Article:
How to destroy an unpleasant waiter in a nouveau-riche cafe

Gouraud Street was sunny. There were less rain puddles, more people on their balconies and more fair legs walking on the sidewalk. Adonis sat in a coffee shop that had opened only recently. The cleavage of a woman sitting at the opposite table distracted him but he forced himself to stop looking at her. He was still under the influence of Lynn’s weed and the sculpture manuals he was reading yesterday. He inhaled the aroma of the coffee and turned his face to the sunlight.

The Romans and Alexander the Great failed. Sanchuniathon was watching them and laughing from a mountain top. Then, he suddenly burst into tears when he saw that Tyr and Carthage have been destroyed. How could the author of the Big Bang theory be so sensitive? Philon of Byblos, wearing a yellow polo shirt, waved at him from the other side of the mountain. He was holding the statuette of Astarte and the Snake. Sanchuniathon smiled and rose water rain fell on the gardens of the Adonis Valley.

Adonis asked for the check and left seven coins as a tip, which offended the waiter. With a fake smile, the latter explained to Adonis that the restaurant only accepts bills but not coins even if their value was equivalent to that of the bills. The waiter looked at his colleague and shook the cup containing the coins. Adonis coldly took the coins, placed them on the table and placed them one of top of the other under the shocked eyes of the two waiters. He then gave the coins a nudge with his thumb, making them fall, and left the café with composure. Why would they take themselves so seriously? He wondered. Did they not know that he couldn’t care less about them and that, at this very moment, he was having surreal, antiquity related thoughts?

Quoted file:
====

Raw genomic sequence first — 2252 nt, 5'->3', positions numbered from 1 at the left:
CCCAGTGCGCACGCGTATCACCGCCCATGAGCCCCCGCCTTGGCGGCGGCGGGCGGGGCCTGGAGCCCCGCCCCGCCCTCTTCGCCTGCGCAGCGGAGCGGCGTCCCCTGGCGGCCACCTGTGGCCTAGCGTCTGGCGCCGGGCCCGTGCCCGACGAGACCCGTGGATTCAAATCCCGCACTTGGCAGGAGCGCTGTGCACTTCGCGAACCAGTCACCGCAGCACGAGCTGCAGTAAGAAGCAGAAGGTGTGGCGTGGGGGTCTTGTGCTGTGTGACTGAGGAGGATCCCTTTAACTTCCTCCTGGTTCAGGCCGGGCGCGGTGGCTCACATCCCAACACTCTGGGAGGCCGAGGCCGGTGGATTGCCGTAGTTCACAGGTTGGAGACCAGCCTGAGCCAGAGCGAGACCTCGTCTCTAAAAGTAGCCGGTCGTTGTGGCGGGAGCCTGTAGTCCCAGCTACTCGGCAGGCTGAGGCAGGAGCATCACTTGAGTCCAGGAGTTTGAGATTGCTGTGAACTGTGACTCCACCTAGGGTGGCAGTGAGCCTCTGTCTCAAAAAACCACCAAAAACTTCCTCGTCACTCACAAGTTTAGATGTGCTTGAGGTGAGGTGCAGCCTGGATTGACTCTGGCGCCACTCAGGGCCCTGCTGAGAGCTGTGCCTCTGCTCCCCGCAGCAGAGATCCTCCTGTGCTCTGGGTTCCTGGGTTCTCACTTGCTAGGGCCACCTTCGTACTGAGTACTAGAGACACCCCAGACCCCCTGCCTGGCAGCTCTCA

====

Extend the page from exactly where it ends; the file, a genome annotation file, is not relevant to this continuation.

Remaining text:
War is the grand nations’ cemetery. How can the waiters at a coffee shop so simply start a war? Before turning into a military empire, Phoenicia was a peaceful place, and the Phoenician Goddess, Europa, seduced Zeus and then gave her name to the European continent. Strabo the Greek said that Homer’s Iliad was inspired by the Phoenicians. However, Hannibal opted for war. The most important army General in history crossed the Alps at the head of an army of fifty thousand men and a few dozen elephants to take Rome by surprise. From his elephant’s back, Adonis admired the whole world under the snow and the Alps’ arduous peaks. They had lost a number of their comrades and some elephants because of the extreme cold. When they lost all hope and no longer wanted to proceed, the grand General showed them the vast Italian plains appearing at a distance. After a long pause, he held up his sword and yelled his famous line: “I shall either find a way or make one!” Carthage won but was later set on fire.